Feminism in the Nigerian Theatre: A Dialogic Assessment of Ola Rotimi’s Our Husband Has Gone Mad Again

Feminism in the Nigerian theatre: a Dialogic assessment of Ola Rotimi’s Our Husband has gone Mad again- The reign of Wazobia



There is no disputing the fact that the history of the world has been dominated by men, yet there is no historical evidence that at any point in time there have been more men than women. Yet this equality- average is lost when one follows the parity in terms of the volumes of scholarship available on almost any topic. Women are often time less represented or even ill-represented. This lopsided reality beggars the question of why is there such disparity in the first place, are there changes now? What could the past tell us about the realities of these facts?

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The 18th century witnessed the rise of gender questions and agitations by women such a Mary Wallstone and Betty Friedens who agitated for the recognition of the female gender against the widely circulated philosophies of scholars then such as Eduad Burk and Jean Jagues Rousseau, who advocated the total exclusion of women from all social right in the society. Though this is not the starting point of the social discrimination of women both from the stand point of Philosophical postulations at that time, this was the critical junction from which women begin to intellectually engage the issues of discrimination by postulating a counter argument. This form of agitation became known as feminism- which seeks the equality of the sexes-both in public life and in legal status within the society.

            One fact becomes obvious in the attempt to define feminism, it is that it means different thing to different people depending on their race, culture, and historical background and even from the context in which it is used, – and this is so due to the dynamic nature of humanity and the ever changing nature of the term itself. In Nigeria, feminism is essentially viewed as woman’s struggle to gain equality with men and to become powerful as man by sharing and occupying positions of power. Feminism transcends all that, primarily, feminism is a collection of perceptions, theories and beliefs that prioritized women issues in view of their suppressed role and standing in the society. It means the awareness of a woman’s view for fairness in such situations. In the quest for this correction and fairness, the woman’s moves to a new position that will provide her autonomy, self-assertion and empowerment. In what Barbara Berg concludes as

“The freedom from society’s oppressive restrictions: freedom to express her thoughts and the space to convert them into action”. This new position, she continues does not and should not “depend on the relationships in her life” (24). This freedom to evolve into her natural self without the social construction of identity that she has been made to perform in order to be seen as woman. Ann Taylor (43) positions feminism as a form of protest against institutionalized injustice perpetrated by men as a group, and advocates the elimination of that injustice, by changing the various structures that empowers and sustain such structures that often time leads to the legitimatization of male prerogatives as the ultimate in the society.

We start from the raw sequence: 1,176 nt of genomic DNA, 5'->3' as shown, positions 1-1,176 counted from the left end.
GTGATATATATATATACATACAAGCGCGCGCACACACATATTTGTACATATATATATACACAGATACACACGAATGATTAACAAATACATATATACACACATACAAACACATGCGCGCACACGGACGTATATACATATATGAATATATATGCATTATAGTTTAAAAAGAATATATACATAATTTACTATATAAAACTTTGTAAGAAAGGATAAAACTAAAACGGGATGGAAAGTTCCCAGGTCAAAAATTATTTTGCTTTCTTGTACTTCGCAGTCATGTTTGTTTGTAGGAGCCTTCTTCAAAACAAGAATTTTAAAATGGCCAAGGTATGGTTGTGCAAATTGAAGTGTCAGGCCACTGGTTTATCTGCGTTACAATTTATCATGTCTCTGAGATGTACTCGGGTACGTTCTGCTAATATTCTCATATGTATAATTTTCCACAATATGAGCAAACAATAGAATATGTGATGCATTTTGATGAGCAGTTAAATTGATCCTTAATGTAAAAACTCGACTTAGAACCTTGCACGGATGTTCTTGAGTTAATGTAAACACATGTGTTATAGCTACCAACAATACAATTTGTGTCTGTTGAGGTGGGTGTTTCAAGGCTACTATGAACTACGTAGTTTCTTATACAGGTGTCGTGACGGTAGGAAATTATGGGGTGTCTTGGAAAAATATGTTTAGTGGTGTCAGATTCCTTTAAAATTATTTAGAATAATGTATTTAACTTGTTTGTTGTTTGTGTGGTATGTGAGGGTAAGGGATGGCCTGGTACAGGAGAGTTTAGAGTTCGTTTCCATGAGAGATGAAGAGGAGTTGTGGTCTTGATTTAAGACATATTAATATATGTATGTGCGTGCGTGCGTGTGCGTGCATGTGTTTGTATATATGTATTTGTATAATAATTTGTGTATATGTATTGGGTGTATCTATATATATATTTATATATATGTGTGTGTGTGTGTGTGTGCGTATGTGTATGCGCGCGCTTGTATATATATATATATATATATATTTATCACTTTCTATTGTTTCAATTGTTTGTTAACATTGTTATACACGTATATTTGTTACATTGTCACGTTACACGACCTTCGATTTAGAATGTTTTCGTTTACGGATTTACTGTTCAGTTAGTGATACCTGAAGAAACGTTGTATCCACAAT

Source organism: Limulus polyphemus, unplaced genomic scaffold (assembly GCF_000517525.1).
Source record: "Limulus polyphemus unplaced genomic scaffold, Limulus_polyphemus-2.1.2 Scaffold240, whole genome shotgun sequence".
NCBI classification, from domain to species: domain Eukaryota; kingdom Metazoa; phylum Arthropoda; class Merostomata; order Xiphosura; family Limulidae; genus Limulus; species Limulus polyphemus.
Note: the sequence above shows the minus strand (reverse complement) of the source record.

The main concern of feminism is realigning the prevailing social structures that have consciously or unintentionally render women to be at the receiving end of social and institutional outcomes as victims instead of partners in the society. Feminism is both a social movement and an ideological belief system- ideologically – it aims to recess the situation of women in the society by unravelling the myriad of male domination and the resultant women subordination, with the hope of liberating women from such masculine perspective about life- which has historically arrogated male roles to the disadvantage of women’s. As a movement, feminism seeks to eliminate all systems that sustains and validates violent prepositions and inequality, that promotes exclusions or reinforce gender domination. Therefore in the conclusion of Oakley Obrind (233), “A feminist is someone who holds that women suffer discrimination because of their sex, that they have specific needs which remain negated and unsatisfied”.



5.1       SUMMARY

Despite the total difference in the period and time in which these two plays were written and coupled with variance of the approach to the issues treated, both plays conveniently show considerable links in terms of subject matter and thematic pre-occupation, showing that female marginalization is a universal phenomenon,  in whatever flora one chooses to look at it from.

The story lines are not the same, yet the undercurrent issue of women representation runs through both plays. While Our Husband Has Gone Mad Again is crafted on the political system in Nigeria and the Yoruba traditional beliefs in custom regarding marriage and female involvement in the public sphere, so also in Wazobia, where the question of the tussle for power is predominately skewed on the account of Wazobia’s gender first, rather than her ingenuity of capabilities.

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